You have probably found that your child with autism tends to respond negatively to changes in routine. There are a few things you can do to ease your child into changes. Firstly, it is important to pre-empt your child about changes as early as possible. You could do so through several steps. Start off with teaching your child a symbol that represents change. A common one I use when working with children with autism was the “∆” symbol. Using that symbol, you could inform the child of an upcoming change by placing a visual containing the “∆” symbol onto the child’s schedule, next to the activity that has a change. Beside the “∆” symbol, you could then write down the change that is occurring. I like to do this with a laminated “∆” symbol and paste it on the schedule with Velcro or blu-tack, so it’s a familiar item that the child can associate with change. In a way, that provides some consistency in the midst of the changes.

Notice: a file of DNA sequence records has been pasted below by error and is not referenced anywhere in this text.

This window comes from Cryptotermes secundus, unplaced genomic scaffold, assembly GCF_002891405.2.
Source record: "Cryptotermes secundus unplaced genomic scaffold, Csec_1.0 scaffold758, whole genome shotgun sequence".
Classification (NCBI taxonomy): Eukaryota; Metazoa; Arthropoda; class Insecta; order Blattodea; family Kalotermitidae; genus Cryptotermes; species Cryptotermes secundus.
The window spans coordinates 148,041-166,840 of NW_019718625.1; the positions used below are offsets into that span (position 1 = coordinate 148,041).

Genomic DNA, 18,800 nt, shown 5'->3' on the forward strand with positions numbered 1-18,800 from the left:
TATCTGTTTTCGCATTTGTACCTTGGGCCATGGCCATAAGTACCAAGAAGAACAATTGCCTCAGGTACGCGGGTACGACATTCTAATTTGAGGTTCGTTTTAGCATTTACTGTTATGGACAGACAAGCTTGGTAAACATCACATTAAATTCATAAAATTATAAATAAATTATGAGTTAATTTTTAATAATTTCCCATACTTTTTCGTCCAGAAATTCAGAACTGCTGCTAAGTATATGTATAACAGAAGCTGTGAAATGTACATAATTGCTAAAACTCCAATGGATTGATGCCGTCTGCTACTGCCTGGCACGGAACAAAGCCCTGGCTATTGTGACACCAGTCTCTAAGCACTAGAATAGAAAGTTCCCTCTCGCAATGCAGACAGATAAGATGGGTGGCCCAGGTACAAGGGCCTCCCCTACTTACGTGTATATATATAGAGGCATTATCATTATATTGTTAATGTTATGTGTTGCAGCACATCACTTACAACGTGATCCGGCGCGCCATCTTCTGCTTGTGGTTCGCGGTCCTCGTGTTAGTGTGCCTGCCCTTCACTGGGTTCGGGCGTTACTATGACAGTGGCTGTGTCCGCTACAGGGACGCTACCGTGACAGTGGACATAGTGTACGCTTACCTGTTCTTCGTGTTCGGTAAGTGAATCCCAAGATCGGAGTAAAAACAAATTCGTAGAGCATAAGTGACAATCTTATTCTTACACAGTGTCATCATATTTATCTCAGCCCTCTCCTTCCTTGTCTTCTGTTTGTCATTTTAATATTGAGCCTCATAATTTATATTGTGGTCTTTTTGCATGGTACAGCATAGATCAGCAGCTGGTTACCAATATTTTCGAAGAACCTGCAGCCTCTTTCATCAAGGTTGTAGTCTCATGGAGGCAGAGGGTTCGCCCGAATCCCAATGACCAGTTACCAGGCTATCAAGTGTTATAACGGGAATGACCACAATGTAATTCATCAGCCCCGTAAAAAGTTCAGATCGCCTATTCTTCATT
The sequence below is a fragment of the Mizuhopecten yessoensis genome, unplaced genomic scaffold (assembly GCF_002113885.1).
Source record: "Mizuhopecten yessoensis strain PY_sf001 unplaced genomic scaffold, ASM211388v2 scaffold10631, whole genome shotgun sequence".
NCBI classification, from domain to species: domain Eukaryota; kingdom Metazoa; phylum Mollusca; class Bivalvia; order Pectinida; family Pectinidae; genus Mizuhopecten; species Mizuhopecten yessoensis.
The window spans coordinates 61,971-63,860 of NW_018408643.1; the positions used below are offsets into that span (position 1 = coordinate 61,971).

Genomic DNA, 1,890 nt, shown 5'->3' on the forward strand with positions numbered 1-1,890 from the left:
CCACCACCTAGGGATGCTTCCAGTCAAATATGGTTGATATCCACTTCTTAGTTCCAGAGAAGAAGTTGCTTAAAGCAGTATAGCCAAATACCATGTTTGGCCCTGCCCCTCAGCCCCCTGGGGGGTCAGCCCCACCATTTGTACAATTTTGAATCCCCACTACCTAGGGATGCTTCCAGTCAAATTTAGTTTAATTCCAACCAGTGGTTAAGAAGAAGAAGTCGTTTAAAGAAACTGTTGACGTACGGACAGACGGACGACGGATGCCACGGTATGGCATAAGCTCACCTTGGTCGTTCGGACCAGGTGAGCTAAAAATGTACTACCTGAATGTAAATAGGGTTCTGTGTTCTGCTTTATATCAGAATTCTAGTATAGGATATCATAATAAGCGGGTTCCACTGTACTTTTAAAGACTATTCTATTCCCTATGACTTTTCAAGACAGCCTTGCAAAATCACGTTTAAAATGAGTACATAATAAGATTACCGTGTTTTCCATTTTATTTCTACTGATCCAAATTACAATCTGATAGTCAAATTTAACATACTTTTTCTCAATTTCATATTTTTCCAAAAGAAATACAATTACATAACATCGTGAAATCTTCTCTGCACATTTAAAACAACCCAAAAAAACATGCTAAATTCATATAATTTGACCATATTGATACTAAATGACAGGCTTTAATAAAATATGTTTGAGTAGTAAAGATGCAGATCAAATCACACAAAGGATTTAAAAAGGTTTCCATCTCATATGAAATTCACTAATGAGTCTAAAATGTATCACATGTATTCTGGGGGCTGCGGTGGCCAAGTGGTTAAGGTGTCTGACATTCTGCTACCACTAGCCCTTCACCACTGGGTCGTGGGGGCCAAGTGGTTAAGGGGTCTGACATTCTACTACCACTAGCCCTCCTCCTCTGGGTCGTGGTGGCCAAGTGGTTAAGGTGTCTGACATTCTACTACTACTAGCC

If something, let’s say, the haze, causes schools to close, and you’re rushed for time, you could just write it onto your schedule, like this:
While it’s good to give your child advance notice of changes, in life, changes often pop up without advance warning. It would still be helpful to do the above to inform a child of a sudden change. However, the child may not react well, especially if there wasn’t time for advance preparation. This may lead to a meltdown, in which case, the following point may be of help.
When a child is in the middle of a meltdown, with tears, hitting, screaming and so on, I usually bring the child to a safe area, where he or she can be kept safe from hurting himself/herself or others. I’d then write up a First-Then Schedule. The First-Then Schedule is for the child to first show desired behaviours, then get to do something pleasurable for them. An example of a simple First-Then schedule is as follows: